By Genalyn Kabiling and Argyll Cyrus Geducos
President Duterte has called on parents to let their children be immunized to protect them from diseases despite the controversy generated by the anti-dengue vaccine Dengvaxia.
The President assured the parents that not all vaccines are “deleterious or dangerous,” as he expressed concern over the decreasing number of children inoculated to combat certain diseases.
“One is ‘yung Dengvaxia. Simula ‘yung nagkaroon ng gulo dito maraming mga pamilya dito sa Pilipinas, hindi lang sa Malabon, na natakot ng mga itong vaccination at ayaw na [One is Dengvaxia. Since the controversy started, many families in the Philippines, not only in Malabon, are afraid of vaccination. They dislike it],” Duterte said during the groundbreaking of the San Lorenzo Ruiz General Hospital in Malabon City Tuesday.
“Do not be lulled and be complacent about it kasi ang sanggol talaga kailangan. Iyong Dengvaxia lang kung ayaw ninyo okay lang [Do not be lulled and be complacent about it because the baby needs it. If you don’t like Dengvaxia, it’s okay],” he told the parents.
Duterte told the parents about the integrity of the government’s immunization program, citing the administration’s commitment to ensure public health.
“Hindi naman lahat bakuna ‘yung deleterious or dangerous. Proven naman ‘yan [Not all vaccines are deleterious or dangerous. They are proven],” he said.
“Lahat ng anak ninyo hindi naman tayo nagkulang sa bakuna eh ‘di – because it is good and it is for the health of the person noong maliit pa hanggang lumaki,” he said.
Government records show a “great drop” in the immunization coverage in the country. The President lamented there were fewer children vaccinated to help combat illness such as measles, hepatitis, polio, and tetanus.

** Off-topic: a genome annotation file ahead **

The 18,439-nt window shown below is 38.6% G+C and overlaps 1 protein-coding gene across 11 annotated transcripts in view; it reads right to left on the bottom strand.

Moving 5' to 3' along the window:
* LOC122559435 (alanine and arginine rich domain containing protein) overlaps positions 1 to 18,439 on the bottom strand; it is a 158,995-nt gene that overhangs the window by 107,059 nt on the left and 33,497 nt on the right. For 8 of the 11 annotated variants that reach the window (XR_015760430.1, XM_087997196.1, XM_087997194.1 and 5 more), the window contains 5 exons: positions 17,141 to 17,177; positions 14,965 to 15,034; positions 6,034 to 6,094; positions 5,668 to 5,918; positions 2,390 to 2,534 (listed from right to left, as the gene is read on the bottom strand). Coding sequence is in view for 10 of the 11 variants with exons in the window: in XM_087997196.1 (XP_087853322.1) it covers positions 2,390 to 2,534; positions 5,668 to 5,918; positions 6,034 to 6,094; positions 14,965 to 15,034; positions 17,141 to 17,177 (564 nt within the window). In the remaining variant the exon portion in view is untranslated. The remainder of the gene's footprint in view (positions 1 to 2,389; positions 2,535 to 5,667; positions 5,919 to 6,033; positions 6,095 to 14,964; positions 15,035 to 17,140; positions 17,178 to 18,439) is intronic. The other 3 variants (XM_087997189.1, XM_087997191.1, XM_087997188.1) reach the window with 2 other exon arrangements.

“It is alarming to government for people to shy away from vaccination for their children,” he said.
The Department of Health earlier pulled out the dengue vaccine Dengvaxia amid the alleged health risks facing inoculated children. Complaints have been filed against certain health officials and the pharmaceutical executives over the deaths of children allegedly caused by the Dengvaxia vaccine.
The deaths have triggered fear among parents who refuse to enrol they kids in the government-sponsored immunization programs.
At the groundbreaking of the San Lorenzo Ruiz General Hospital in Malabon city, the President vowed to improve government hospitals to deliver better services to the Filipino people.
“I will guarantee you na uunahin ko talaga ‘yang medisina sa lahat. Iyan ang pinakamahirap ‘yang makita ko … iyong tao na…dala lang sa reseta, hindi niya malaman kung saan niya kunin [ang pambayad] (that I will prioritize medicine for all. That’s the most difficult thing I see because people have prescriptions but don’t know where to get money for it). But at least during my term,” Duterte said.
The President said he plans to use half of the Philippine Amusement and Gaming Corporation (Pagcor) funds so that there will be medicine for all, especially the poor.
Duterte admitted he could not bear to see people worrying about the cost of their medical treatment.
“The medicines will have to be sourced from the money that Pagcor makes, at least a good portion. Maybe half of it,” Duterte said.
“Kasi yung iba ipapa-repair mo ‘yung mga hospital ganun, whatever. Pero there… Ang gusto ko kasi, there will never be a lack of medicines for the people [Other funds will be used to repair hospitals and others. I would like to ensure there will never be a lack of medicines for the people],” he added.
“Uubusin ko ‘yang pera ng Pagcor. Tutal gambling ‘yan. [laughter] Eh ano nga kita ng gambling ‘yan eh. Eh ‘di ibubuhos ko doon [I will use up the Pagcor funds.
After all, it came from gambling. I will pour the funds there],” he added.
The hospital, which will be expanded from a 10-bed capacity San Lorenzo Ruiz Women’s Hospital to a 200-bed capacity general hospital, was “truly a promising development,” Duterte said.
The health facility would soon serve not only the people of Malabon, but also patients coming from adjoining areas such as Camanava and Bulacan.
“I reiterate this administration’s resolute commitment to enhance and strengthen the operational capabilities of government hospitals to cope with the healthcare and medical needs of the Filipinos, especially the poor and the marginalized,” he said.
Back in 2016, the President first announced plans to use a portion of Pagcor earnings for health-related projects, including free medicines for poor patients. He previously directed Pacgor to set aside P2 billion for the government’s free medicine project.